At a glance: Psoriasis vs superficial basal cell carcinoma

Psoriasis

Clinical features

  • Single or often multiple plaques.
  • A red surface with a thick scale is typical.
  • Predilection for extensor surfaces.
  • Lesions are often symmetrical.
  • Involvement of the face is rare but the nails can be affected.

Management

  • Topical emollients, tar, salicylic acid, topical steroids, dithranol, calcipotriol or UV light.
  • Systemic PUVA, retinoids, cytotoxics, systemic steroids, ciclosporin if severe.

Superficial basal cell carcinoma (BCC)

Clinical features

  • Most commonly arise on the trunk.
  • Usually present as a single lesion.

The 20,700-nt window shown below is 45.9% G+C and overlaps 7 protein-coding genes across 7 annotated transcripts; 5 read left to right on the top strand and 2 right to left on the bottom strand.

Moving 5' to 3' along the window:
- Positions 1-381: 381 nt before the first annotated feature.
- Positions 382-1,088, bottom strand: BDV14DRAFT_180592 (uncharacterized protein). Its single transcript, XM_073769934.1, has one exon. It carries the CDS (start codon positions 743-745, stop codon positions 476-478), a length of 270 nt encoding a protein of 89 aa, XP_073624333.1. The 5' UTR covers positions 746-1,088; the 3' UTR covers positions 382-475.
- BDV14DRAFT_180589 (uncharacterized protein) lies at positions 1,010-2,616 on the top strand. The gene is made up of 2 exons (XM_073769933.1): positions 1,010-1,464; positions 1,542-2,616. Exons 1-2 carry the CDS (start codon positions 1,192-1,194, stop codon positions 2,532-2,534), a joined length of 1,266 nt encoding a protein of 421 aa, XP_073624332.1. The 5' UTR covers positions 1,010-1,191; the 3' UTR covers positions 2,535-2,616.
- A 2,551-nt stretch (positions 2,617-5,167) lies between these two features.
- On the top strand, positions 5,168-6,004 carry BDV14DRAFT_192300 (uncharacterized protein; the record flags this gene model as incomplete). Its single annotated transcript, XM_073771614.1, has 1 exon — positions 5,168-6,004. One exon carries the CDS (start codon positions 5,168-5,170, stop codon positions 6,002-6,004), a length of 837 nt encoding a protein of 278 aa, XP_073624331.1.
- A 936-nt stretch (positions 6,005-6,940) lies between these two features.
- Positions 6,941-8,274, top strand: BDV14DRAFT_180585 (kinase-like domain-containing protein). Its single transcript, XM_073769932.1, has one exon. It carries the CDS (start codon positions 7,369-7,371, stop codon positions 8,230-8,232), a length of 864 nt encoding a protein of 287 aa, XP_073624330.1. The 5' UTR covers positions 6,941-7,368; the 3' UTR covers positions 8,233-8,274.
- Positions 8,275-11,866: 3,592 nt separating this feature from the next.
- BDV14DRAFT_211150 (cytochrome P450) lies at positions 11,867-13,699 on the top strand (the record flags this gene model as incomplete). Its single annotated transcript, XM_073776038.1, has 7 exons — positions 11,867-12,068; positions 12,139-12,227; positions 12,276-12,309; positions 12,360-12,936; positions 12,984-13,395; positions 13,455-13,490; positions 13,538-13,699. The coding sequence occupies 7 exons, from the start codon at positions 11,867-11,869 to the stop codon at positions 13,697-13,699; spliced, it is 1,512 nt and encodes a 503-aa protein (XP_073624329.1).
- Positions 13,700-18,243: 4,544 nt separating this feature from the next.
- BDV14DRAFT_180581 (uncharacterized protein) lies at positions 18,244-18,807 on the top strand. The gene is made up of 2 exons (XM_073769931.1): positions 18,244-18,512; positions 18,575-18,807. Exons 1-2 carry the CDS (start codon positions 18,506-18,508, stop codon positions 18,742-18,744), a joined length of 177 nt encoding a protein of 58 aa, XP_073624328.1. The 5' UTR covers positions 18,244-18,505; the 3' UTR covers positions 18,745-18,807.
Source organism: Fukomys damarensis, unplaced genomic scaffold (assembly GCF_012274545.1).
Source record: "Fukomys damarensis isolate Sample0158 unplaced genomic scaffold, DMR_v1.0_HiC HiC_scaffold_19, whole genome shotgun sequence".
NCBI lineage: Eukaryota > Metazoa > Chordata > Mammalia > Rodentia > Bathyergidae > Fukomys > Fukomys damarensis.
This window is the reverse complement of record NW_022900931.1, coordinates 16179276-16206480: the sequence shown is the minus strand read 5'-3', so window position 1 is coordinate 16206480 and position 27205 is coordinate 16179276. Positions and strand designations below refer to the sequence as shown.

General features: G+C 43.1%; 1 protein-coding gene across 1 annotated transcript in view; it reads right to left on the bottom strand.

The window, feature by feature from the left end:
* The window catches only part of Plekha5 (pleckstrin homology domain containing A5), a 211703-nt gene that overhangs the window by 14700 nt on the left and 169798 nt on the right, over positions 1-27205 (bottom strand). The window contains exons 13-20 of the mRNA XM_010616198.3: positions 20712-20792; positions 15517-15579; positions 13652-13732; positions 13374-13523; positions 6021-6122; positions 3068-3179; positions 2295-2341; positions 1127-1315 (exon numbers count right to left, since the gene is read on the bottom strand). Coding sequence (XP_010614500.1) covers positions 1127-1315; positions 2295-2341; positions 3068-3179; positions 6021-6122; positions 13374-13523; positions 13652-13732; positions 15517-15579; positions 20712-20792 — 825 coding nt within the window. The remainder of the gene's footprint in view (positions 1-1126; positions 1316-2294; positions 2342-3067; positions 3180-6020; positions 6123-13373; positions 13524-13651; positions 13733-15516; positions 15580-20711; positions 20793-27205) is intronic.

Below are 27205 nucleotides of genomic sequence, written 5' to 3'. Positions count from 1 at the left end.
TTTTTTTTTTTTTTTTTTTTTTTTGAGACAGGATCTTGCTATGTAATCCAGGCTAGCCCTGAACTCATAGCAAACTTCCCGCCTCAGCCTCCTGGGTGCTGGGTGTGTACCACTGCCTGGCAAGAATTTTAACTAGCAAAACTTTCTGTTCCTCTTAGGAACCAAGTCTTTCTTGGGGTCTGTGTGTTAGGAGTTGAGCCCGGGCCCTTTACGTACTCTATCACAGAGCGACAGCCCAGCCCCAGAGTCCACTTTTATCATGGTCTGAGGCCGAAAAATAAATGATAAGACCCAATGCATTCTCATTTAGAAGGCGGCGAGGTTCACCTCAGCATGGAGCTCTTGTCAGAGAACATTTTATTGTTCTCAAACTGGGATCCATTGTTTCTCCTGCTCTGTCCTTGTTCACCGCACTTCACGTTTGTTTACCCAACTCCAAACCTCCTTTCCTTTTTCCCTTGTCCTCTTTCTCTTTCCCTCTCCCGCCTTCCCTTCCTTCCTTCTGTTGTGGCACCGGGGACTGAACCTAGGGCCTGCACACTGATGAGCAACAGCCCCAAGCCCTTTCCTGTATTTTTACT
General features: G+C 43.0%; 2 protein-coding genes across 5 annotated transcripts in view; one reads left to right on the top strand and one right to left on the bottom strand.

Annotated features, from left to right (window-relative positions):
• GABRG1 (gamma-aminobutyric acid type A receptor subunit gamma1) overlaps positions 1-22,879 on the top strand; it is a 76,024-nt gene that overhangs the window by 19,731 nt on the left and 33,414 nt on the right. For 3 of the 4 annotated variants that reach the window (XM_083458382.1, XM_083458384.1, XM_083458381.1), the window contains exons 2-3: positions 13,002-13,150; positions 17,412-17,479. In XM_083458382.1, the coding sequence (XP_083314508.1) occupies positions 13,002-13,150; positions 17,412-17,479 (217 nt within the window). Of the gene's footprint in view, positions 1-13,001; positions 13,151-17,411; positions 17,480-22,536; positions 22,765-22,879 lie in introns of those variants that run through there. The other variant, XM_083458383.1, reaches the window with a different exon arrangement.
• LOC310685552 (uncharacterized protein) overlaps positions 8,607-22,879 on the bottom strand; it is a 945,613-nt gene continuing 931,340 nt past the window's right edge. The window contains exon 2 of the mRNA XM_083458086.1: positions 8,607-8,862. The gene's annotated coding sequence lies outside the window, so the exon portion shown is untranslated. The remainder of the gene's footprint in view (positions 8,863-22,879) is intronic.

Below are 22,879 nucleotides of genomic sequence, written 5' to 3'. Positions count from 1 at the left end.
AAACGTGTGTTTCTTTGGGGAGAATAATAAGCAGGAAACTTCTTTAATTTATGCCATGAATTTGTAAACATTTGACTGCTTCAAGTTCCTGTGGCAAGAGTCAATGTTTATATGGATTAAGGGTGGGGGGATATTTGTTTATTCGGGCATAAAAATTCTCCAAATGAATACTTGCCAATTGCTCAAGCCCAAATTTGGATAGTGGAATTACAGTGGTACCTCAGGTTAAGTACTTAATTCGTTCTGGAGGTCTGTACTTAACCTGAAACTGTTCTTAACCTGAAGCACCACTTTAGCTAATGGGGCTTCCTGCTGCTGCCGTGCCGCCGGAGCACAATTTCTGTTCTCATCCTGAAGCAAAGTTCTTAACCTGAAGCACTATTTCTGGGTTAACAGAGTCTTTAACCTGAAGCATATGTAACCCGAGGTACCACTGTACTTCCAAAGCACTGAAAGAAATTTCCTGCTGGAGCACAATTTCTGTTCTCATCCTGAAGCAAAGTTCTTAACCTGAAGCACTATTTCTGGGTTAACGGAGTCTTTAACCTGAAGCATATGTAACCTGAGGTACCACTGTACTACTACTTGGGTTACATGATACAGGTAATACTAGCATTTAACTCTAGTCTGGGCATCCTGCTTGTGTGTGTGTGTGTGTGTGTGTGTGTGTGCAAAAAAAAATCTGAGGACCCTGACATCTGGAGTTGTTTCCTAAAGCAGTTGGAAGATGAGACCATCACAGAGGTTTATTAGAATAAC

• Slow-growing pink or brown scaly plaque with a fine whipcord edge.
  • Can grow to greater than 10cm in diameter.
  • Usually mistakenly diagnosed as psoriasis or eczema but fail to respond to conventional therapy.
  • Thought to be associated with prolonged sun exposure.
  • Also occur in scars caused by X-rays, vaccination or trauma.

Management

  • Treatment is ideally by excision, curettage and cautery or cryotherapy, or radiotherapy where appropriate.
  • In general the cure rate is >95 per cent.
  • Regular follow up is important to detect recurrence and new lesions.

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